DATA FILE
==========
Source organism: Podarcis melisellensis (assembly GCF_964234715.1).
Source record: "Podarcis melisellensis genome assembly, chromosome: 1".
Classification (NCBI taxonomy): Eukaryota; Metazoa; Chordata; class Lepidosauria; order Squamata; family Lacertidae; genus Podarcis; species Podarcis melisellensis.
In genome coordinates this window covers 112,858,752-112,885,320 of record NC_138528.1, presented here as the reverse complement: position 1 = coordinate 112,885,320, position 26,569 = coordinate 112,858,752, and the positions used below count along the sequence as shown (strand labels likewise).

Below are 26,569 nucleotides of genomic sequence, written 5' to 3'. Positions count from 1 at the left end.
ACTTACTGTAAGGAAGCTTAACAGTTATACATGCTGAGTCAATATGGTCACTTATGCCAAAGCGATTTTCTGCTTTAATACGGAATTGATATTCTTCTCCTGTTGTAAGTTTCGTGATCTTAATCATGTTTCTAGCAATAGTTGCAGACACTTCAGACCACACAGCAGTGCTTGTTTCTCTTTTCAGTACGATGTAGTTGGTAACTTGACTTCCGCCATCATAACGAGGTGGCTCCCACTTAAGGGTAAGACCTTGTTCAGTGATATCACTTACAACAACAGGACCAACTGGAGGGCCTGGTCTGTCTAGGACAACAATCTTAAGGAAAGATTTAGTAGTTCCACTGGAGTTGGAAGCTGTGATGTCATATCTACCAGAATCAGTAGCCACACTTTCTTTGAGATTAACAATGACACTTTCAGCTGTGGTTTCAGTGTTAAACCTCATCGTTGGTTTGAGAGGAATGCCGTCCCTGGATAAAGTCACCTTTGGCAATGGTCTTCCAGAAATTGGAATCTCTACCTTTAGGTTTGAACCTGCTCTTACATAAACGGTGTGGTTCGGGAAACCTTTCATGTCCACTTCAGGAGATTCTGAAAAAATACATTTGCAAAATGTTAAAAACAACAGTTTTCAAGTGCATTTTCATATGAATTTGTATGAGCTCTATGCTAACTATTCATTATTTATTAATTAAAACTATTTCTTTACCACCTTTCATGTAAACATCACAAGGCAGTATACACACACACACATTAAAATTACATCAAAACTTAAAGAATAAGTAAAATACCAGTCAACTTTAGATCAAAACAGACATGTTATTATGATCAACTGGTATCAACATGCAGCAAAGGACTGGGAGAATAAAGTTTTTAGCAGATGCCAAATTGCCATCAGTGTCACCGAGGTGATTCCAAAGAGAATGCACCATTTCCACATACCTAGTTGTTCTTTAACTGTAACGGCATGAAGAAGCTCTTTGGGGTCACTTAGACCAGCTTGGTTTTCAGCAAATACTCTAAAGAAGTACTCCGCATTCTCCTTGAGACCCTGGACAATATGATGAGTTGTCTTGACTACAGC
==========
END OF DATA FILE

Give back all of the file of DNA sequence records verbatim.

Source organism: Podarcis melisellensis (assembly GCF_964234715.1).
Source record: "Podarcis melisellensis genome assembly, chromosome: 1".
Classification (NCBI taxonomy): Eukaryota; Metazoa; Chordata; class Lepidosauria; order Squamata; family Lacertidae; genus Podarcis; species Podarcis melisellensis.
In genome coordinates this window covers 112,858,752-112,885,320 of record NC_138528.1, presented here as the reverse complement: position 1 = coordinate 112,885,320, position 26,569 = coordinate 112,858,752, and the positions used below count along the sequence as shown (strand labels likewise).

Below are 26,569 nucleotides of genomic sequence, written 5' to 3'. Positions count from 1 at the left end.
ACTTACTGTAAGGAAGCTTAACAGTTATACATGCTGAGTCAATATGGTCACTTATGCCAAAGCGATTTTCTGCTTTAATACGGAATTGATATTCTTCTCCTGTTGTAAGTTTCGTGATCTTAATCATGTTTCTAGCAATAGTTGCAGACACTTCAGACCACACAGCAGTGCTTGTTTCTCTTTTCAGTACGATGTAGTTGGTAACTTGACTTCCGCCATCATAACGAGGTGGCTCCCACTTAAGGGTAAGACCTTGTTCAGTGATATCACTTACAACAACAGGACCAACTGGAGGGCCTGGTCTGTCTAGGACAACAATCTTAAGGAAAGATTTAGTAGTTCCACTGGAGTTGGAAGCTGTGATGTCATATCTACCAGAATCAGTAGCCACACTTTCTTTGAGATTAACAATGACACTTTCAGCTGTGGTTTCAGTGTTAAACCTCATCGTTGGTTTGAGAGGAATGCCGTCCCTGGATAAAGTCACCTTTGGCAATGGTCTTCCAGAAATTGGAATCTCTACCTTTAGGTTTGAACCTGCTCTTACATAAACGGTGTGGTTCGGGAAACCTTTCATGTCCACTTCAGGAGATTCTGAAAAAATACATTTGCAAAATGTTAAAAACAACAGTTTTCAAGTGCATTTTCATATGAATTTGTATGAGCTCTATGCTAACTATTCATTATTTATTAATTAAAACTATTTCTTTACCACCTTTCATGTAAACATCACAAGGCAGTATACACACACACACATTAAAATTACATCAAAACTTAAAGAATAAGTAAAATACCAGTCAACTTTAGATCAAAACAGACATGTTATTATGATCAACTGGTATCAACATGCAGCAAAGGACTGGGAGAATAAAGTTTTTAGCAGATGCCAAATTGCCATCAGTGTCACCGAGGTGATTCCAAAGAGAATGCACCATTTCCACATACCTAGTTGTTCTTTAACTGTAACGGCATGAAGAAGCTCTTTGGGGTCACTTAGACCAGCTTGGTTTTCAGCAAATACTCTAAAGAAGTACTCCGCATTCTCCTTGAGACCCTGGACAATATGATGAGTTGTCTTGACTACAGC